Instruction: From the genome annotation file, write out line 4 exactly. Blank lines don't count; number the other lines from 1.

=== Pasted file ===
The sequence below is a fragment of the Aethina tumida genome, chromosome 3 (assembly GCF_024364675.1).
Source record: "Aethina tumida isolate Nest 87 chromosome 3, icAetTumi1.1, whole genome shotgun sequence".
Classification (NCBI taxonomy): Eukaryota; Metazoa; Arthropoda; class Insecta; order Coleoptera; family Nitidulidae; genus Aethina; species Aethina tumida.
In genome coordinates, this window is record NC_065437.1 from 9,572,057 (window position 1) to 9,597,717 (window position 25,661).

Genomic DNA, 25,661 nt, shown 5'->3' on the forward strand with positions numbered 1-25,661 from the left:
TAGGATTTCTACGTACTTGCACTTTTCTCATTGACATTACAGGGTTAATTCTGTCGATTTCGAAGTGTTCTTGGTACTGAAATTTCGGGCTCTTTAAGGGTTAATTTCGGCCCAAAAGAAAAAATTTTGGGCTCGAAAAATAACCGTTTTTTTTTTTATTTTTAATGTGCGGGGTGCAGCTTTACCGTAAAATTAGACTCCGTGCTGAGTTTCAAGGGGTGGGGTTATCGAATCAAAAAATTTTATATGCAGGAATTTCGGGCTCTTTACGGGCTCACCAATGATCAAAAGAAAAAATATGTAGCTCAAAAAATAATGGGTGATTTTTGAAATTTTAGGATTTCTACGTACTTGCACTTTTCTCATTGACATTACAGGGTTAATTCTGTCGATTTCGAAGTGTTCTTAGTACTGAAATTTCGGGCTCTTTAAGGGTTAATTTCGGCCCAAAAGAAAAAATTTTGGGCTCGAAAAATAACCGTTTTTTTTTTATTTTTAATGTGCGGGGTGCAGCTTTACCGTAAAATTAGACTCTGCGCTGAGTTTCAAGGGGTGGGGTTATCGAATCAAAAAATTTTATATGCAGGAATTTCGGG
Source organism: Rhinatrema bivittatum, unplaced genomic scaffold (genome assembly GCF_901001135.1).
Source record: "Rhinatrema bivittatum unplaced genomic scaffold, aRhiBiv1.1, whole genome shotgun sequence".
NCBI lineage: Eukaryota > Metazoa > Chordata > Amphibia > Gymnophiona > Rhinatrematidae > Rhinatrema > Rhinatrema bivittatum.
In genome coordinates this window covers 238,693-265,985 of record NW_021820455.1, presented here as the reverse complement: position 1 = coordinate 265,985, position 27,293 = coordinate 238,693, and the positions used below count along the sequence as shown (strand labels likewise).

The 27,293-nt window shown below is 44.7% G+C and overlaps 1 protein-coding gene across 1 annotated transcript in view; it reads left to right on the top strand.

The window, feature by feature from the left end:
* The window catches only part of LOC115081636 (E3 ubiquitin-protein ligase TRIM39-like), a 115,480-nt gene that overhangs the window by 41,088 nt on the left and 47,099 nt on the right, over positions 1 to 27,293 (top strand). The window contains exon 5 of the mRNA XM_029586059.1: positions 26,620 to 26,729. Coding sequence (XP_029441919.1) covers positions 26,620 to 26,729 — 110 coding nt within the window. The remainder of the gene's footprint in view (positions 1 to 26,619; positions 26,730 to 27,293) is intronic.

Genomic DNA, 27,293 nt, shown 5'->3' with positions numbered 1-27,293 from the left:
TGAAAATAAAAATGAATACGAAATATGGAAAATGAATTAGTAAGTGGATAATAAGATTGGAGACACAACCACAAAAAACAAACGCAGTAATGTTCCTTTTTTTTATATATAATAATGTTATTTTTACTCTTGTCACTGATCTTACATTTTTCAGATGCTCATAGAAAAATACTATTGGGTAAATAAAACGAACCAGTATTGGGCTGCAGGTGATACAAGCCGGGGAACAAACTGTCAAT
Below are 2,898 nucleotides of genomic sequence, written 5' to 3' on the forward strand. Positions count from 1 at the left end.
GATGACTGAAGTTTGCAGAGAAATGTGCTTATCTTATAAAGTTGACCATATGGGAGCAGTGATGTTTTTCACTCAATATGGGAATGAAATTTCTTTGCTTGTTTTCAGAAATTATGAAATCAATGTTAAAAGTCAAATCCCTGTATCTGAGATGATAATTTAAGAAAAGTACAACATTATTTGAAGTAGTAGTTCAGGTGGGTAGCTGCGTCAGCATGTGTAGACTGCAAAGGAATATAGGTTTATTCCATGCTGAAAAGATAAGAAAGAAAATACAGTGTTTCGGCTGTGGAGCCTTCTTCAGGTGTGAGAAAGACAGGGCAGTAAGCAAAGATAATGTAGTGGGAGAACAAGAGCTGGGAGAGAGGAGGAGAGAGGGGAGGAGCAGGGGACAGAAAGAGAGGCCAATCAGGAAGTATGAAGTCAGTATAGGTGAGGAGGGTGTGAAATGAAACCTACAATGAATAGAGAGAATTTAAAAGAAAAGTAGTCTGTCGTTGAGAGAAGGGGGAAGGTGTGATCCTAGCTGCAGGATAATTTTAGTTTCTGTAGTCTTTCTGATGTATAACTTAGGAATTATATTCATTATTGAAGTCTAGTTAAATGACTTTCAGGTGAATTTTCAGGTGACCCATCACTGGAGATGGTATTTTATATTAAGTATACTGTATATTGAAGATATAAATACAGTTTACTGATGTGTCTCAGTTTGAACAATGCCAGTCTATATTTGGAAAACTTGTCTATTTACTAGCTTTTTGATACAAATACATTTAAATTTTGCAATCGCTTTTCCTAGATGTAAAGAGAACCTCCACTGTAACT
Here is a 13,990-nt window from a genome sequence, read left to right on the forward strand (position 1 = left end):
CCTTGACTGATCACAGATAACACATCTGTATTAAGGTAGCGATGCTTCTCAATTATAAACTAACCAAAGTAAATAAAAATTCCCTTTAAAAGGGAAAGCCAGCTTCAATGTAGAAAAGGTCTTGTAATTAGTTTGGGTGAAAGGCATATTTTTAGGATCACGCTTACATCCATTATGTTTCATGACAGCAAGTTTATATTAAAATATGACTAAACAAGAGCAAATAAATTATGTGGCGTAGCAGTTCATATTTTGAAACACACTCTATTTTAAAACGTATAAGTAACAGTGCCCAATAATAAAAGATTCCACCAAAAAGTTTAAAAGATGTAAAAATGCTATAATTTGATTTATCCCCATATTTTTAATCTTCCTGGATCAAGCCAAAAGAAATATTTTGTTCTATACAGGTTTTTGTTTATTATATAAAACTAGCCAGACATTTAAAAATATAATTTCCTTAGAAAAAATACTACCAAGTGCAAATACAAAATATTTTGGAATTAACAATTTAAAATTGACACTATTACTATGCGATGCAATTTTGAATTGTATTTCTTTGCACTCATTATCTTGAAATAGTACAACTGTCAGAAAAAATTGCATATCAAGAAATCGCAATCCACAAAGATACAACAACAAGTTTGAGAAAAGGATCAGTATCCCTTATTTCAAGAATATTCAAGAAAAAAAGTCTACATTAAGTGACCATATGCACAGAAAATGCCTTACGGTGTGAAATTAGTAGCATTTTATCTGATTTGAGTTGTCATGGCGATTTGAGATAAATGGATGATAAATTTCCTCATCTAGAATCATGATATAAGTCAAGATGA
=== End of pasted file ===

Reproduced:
In genome coordinates, this window is record NC_065437.1 from 9,572,057 (window position 1) to 9,597,717 (window position 25,661).